Rich natural beauty and local history are on display at Paskamansett Woods, a DNRT-owned reserve, and neighboring Gidley Woods, which is part of an active private farm whose owners allow visitors to explore its wooded trails. These dense forests are a great place for a refreshing hike, with numerous opportunities to spot wildlife hiding among trees and wetlands.
The Paskamansett River gently flows through Gidley Woods, and features an antique granite bridge that was once an important part of the “King’s Road” that followed a Native American path linking Plymouth to Newport, Rhode Island. The bridge was restored in 2004, but still features the original stone used to build it in the early 1800s.
Roughly 1.5 miles of wide, packed-down trails weave through the trees at Paskamansett Woods and Gidley Woods. These well-maintained paths begin on DNRT land before entering private property at Gidley Woods; please stay on the trail and respect posted rules on these lands. (Download trail map)
Start your walk on the Paskamansett Woods trail off the parking area on Chase Road. This trail first traverses gentle pine-covered hills that lead you behind a residential neighborhood. As you enter Gidley Woods and leave any trace of houses behind, watch the surrounding woodlands change into mature forest of oak, beech, and maple trees. About a half-mile in, you’ll reach the granite bridge, where you can pause to take in lovely views of the Paskamansett River.
After the bridge, the path forks. To the right, the orange trail leads through the trees and ends at Tucker Road. To the left, the green trail loops through a mix of hardwood and pine forest and to a small pond. This is another lovely spot to stop and watch the peaceful water from waterside benches. The open area beyond the pond is private farmland; please be respectful and do not enter these fields.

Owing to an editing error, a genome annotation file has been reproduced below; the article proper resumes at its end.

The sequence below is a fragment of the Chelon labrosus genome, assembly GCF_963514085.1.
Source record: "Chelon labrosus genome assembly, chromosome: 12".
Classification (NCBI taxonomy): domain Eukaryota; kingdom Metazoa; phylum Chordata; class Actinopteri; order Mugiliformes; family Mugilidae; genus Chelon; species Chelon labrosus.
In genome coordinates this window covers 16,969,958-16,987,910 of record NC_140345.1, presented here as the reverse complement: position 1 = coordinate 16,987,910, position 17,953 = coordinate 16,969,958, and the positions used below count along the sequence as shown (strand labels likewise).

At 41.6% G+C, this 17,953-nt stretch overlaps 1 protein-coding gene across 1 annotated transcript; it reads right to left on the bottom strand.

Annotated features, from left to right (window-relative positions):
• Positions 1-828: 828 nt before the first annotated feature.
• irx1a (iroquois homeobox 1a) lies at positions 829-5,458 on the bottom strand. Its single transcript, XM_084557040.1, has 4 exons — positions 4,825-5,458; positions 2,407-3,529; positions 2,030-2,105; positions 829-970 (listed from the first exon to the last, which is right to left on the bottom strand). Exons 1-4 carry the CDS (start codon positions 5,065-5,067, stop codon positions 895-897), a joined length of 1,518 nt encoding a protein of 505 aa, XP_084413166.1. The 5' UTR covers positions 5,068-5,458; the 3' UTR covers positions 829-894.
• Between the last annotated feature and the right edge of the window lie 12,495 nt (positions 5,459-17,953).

Habitats & Wildlife
The Paskamansett River is the freshwater portion of the Slocums River. Starting at its headwaters in the Acushnet Cedar Swamp in New Bedford, the Paskamansett flows south through Gidley Woods to the Slocums River and all the way to Buzzards Bay. Protected properties like Paskamansett Woods help to buffer the river from pollution.
The river, pond, and wetlands at Paskamansett Woods and Gidley Woods create excellent habitats for water-loving wildlife. Dragonflies dance over the water’s edge, while hungry birds hunt in pursuit of fish and insects. Keep an eye out for bright white egrets silently stalking the shallows and belted kingfishers, which are distinctive for their crest of head feathers and acrobatic dives.
Dartmouth Natural Resources Trust (DNRT) is a nonprofit, accredited land trust. Since 1971, DNRT has helped protect more than 5,000 acres of land and maintain more than 35 miles of hiking trails in Dartmouth.